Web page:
The only technologically viable method to store hydrogen is to liquefy it, as hydrogen requires impractical cryogenic temperatures for liquefaction. One major alternative is to store hydrogen within metal-organic framework materials (MOFs). One of the first of these materials to be studied for hydrogen storage is MOF-5, which is built around zinc ions and benzodicarboxylate ions. Now, a group led at American University has made a major technological leap in the processing of these materials by three-dimensionally (3D) printing a composite of acrylonitrile butadiene styrene (ABS) and MOF-5.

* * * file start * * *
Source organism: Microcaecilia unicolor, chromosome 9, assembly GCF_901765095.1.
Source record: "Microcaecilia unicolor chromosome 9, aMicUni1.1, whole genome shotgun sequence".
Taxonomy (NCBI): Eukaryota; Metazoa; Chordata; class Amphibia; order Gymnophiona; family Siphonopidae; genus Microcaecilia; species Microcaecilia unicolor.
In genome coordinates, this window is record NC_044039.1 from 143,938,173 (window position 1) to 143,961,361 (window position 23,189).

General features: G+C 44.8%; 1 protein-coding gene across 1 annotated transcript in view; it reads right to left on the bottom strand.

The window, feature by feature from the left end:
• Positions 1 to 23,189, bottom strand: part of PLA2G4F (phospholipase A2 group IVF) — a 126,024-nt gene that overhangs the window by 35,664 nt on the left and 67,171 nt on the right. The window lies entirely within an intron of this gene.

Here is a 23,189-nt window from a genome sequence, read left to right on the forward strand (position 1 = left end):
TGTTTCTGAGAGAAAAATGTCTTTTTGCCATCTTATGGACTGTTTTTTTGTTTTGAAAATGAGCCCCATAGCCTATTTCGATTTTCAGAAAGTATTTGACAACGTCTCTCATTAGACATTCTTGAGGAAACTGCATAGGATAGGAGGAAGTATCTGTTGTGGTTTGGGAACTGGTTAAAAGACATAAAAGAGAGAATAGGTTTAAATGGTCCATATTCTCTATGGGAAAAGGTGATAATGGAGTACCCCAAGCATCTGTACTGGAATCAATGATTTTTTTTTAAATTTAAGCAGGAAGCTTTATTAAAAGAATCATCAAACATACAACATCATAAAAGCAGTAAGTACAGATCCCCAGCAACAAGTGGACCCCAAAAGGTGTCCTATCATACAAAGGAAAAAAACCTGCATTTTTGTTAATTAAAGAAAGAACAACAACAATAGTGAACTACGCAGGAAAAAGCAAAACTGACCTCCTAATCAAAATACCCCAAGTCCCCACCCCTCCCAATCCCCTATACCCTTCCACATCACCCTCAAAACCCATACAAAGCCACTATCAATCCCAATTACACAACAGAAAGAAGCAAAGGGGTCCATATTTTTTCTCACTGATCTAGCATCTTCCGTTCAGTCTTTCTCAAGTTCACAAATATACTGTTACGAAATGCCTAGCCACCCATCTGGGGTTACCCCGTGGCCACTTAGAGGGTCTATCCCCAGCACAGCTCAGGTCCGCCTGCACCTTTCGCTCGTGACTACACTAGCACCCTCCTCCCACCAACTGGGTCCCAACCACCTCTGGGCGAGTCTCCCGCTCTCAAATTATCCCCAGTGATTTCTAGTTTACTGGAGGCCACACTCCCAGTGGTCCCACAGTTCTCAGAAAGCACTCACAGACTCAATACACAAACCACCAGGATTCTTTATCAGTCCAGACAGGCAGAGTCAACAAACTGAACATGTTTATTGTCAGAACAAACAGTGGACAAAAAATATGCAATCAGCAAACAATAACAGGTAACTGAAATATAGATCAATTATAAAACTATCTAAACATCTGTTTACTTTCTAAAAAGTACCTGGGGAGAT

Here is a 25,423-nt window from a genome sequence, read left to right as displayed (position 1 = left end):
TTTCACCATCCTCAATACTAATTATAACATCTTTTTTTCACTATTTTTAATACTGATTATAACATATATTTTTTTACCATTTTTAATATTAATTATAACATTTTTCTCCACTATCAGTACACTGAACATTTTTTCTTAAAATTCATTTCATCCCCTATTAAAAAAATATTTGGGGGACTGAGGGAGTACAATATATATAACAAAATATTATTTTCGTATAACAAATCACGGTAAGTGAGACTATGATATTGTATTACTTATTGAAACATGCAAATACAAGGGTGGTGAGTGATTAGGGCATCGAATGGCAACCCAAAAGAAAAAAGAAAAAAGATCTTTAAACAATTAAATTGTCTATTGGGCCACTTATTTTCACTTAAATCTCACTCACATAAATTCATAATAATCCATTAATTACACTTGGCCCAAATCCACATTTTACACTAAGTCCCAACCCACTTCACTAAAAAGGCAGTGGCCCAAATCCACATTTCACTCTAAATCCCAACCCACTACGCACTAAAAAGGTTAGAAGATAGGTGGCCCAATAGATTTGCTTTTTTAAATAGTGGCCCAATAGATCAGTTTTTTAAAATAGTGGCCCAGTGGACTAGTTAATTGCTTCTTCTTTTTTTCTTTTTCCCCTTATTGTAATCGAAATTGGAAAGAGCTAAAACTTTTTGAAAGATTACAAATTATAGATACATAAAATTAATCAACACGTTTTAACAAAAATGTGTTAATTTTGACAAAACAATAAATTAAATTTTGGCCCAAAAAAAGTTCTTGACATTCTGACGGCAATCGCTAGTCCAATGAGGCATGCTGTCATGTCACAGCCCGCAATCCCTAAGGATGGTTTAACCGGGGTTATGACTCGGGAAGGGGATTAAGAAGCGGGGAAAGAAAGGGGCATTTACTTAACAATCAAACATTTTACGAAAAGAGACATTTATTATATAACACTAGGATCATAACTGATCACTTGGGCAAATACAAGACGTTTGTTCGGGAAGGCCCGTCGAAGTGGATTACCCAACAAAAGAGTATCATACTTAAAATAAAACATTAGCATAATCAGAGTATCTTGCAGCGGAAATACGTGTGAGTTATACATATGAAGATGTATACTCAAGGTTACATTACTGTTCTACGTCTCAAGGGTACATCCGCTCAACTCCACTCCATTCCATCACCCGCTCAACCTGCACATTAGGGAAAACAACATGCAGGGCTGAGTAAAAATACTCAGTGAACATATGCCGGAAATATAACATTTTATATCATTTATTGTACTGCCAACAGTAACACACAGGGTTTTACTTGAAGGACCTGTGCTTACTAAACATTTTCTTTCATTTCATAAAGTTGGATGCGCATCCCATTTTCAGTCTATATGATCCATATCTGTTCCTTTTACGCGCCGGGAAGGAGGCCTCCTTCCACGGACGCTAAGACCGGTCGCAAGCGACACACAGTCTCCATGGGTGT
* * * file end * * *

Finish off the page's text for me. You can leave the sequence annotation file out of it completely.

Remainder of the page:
The group produced a range of composites with MOF mass percentages ranging from 1% to 10%. Larger amounts of MOF led to clumping and undesirable phase separation.
The MOF-5 was found to have undergone degradation due to humidity even before its incorporation into the composite, which may have led to a lowering of its hydrogen capacity. Thus, the results are expected to improve with phase pure MOF-5.
Others in the MOF community have responded positively to this work.